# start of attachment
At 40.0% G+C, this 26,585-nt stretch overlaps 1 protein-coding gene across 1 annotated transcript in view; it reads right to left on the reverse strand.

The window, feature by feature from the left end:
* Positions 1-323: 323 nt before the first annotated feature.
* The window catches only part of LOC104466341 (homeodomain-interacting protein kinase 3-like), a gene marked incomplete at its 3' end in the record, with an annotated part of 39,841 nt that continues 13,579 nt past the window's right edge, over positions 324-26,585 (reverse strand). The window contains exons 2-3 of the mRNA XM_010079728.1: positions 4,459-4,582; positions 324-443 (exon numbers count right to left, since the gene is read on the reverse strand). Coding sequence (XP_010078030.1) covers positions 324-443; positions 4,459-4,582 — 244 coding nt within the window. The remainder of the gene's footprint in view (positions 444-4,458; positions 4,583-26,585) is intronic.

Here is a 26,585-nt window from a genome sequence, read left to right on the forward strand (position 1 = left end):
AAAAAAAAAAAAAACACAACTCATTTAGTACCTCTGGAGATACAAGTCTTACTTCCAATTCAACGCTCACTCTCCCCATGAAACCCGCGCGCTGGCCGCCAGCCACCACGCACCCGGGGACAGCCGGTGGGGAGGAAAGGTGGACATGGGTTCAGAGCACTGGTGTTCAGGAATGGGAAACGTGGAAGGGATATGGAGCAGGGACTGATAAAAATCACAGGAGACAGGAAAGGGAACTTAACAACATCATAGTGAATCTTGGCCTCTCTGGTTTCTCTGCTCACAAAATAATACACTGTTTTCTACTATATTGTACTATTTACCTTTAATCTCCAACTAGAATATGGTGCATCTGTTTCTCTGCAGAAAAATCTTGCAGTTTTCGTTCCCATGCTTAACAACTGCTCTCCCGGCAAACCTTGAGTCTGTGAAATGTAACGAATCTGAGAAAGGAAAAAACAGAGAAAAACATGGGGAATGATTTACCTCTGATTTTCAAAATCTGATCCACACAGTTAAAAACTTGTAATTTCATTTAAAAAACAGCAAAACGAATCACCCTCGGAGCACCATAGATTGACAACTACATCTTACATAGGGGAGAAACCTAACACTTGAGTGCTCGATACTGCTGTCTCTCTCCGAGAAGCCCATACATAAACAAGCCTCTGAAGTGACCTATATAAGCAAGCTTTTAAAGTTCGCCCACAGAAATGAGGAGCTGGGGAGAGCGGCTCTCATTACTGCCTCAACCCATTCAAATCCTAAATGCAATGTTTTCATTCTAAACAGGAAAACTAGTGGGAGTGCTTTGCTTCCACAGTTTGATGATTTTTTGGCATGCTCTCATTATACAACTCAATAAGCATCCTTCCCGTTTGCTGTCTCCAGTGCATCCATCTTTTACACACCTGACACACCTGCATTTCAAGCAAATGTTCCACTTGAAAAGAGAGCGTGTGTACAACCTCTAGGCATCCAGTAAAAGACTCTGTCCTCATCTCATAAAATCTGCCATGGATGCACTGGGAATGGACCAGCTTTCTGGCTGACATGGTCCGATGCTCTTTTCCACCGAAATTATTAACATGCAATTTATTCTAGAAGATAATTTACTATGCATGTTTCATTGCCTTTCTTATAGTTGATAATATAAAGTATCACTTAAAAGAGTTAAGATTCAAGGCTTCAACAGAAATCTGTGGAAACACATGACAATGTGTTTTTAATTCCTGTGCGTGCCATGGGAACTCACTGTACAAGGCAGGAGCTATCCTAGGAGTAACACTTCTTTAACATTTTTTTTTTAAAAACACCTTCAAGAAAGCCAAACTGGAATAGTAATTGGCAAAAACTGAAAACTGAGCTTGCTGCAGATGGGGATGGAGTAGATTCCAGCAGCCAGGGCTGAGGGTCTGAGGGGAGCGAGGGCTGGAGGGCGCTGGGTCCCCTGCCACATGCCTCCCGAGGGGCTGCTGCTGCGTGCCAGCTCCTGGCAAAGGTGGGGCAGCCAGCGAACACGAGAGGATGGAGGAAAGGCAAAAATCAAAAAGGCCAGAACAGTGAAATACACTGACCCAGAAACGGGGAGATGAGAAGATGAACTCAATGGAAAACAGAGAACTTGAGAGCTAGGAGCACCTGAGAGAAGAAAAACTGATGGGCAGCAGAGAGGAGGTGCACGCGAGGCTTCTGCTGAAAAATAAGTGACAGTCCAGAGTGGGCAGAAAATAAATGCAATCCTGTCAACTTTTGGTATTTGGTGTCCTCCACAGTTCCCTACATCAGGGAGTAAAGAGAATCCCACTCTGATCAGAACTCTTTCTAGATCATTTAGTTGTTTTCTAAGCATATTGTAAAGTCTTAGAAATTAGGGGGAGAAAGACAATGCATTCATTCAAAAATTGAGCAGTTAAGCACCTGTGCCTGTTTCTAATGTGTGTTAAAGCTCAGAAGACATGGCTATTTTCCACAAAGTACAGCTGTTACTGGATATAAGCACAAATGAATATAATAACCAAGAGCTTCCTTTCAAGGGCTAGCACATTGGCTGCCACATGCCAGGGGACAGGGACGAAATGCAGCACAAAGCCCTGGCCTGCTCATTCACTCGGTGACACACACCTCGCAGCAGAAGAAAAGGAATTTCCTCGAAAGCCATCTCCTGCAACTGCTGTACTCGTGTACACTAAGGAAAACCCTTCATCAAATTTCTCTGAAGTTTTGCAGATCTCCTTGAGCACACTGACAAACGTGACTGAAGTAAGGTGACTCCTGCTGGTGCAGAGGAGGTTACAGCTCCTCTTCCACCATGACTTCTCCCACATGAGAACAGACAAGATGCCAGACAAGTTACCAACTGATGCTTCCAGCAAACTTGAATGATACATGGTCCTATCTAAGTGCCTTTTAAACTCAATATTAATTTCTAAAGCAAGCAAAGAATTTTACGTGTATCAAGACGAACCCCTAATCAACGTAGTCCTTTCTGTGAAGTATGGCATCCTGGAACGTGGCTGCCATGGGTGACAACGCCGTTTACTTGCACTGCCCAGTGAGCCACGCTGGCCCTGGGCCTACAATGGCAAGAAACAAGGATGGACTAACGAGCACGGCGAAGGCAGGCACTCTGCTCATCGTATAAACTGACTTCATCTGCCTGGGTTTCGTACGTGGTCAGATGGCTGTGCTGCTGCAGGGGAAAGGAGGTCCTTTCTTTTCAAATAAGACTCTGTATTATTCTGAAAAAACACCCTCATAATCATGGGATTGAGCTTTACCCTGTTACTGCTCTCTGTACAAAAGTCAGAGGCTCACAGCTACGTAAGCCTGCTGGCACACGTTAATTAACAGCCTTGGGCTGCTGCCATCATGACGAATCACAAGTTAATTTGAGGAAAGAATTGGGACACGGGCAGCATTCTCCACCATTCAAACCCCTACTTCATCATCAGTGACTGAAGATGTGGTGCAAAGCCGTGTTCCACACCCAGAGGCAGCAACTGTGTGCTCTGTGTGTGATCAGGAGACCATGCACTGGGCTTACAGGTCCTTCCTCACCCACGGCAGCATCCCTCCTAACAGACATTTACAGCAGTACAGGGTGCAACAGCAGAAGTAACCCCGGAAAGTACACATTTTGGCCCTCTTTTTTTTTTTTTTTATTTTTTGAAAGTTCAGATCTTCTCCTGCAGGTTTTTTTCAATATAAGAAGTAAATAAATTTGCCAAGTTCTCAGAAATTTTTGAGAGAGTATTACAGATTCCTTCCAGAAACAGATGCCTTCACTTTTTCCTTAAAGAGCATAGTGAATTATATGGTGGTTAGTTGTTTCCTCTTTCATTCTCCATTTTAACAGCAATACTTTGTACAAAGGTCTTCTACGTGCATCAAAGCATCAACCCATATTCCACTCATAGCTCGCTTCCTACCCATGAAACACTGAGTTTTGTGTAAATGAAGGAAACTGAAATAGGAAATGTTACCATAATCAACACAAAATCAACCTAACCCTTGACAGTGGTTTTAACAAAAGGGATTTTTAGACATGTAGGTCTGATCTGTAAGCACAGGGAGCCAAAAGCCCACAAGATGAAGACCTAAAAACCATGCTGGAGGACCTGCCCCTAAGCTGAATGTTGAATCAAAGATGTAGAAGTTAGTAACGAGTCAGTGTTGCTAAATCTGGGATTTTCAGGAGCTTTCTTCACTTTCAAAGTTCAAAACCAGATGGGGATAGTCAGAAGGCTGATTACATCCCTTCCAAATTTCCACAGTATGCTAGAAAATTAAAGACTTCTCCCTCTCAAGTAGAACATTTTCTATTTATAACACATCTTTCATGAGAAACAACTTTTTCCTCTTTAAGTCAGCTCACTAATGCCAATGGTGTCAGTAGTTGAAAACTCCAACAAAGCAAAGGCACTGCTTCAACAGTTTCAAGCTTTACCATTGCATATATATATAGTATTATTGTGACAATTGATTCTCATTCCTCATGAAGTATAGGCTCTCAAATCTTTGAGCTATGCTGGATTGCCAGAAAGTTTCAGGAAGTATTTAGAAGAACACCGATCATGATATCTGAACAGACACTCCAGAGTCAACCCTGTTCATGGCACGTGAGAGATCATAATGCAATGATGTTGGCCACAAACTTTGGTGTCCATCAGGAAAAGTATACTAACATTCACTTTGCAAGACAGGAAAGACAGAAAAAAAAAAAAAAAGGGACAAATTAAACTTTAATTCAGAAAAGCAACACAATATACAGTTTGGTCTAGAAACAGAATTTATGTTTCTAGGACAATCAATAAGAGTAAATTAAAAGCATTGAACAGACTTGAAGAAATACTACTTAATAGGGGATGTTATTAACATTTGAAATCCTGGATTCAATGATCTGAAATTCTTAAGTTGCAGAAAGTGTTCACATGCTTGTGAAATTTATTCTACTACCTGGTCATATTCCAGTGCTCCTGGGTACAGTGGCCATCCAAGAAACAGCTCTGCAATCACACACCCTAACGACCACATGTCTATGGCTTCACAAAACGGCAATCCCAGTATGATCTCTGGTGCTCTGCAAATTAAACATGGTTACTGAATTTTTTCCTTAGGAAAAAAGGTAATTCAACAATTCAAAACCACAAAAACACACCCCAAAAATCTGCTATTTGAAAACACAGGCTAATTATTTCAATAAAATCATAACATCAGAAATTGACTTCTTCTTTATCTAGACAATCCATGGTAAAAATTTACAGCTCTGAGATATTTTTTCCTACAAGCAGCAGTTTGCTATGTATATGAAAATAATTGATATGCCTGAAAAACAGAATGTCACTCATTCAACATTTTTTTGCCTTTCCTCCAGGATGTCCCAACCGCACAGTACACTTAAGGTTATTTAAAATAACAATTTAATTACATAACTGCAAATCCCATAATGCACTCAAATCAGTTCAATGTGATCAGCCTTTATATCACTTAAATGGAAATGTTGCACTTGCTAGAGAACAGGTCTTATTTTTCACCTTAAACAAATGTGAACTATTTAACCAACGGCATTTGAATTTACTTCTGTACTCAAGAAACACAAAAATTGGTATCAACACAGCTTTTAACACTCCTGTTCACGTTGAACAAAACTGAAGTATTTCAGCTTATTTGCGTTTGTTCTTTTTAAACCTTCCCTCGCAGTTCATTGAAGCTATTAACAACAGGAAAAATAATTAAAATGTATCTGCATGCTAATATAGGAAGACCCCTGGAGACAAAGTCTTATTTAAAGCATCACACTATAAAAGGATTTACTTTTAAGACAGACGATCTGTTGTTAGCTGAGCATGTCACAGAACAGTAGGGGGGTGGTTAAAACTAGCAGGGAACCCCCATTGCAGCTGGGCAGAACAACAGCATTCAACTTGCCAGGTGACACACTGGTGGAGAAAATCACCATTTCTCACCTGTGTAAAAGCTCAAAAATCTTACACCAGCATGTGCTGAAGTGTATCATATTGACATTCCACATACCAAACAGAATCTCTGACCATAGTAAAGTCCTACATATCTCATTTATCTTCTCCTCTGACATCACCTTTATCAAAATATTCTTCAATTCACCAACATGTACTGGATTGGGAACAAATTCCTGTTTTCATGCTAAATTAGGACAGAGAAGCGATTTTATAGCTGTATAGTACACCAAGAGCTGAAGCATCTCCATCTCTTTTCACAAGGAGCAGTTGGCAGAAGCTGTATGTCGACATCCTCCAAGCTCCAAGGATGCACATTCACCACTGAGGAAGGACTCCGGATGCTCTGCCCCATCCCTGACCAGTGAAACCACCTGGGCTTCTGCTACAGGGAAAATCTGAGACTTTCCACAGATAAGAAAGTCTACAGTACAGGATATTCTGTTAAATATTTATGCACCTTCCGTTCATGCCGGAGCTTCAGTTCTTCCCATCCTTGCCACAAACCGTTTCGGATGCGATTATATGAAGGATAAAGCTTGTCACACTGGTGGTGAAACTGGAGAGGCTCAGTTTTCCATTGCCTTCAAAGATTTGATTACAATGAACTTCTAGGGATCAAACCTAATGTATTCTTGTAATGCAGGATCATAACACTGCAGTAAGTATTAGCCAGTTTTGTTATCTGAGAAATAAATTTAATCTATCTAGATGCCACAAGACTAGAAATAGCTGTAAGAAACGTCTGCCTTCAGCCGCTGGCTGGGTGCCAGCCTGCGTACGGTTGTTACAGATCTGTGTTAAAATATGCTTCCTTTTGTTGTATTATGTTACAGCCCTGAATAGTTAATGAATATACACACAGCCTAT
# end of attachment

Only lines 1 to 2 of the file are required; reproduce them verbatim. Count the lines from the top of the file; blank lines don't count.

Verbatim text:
At 40.0% G+C, this 26,585-nt stretch overlaps 1 protein-coding gene across 1 annotated transcript in view; it reads right to left on the reverse strand.

The window, feature by feature from the left end: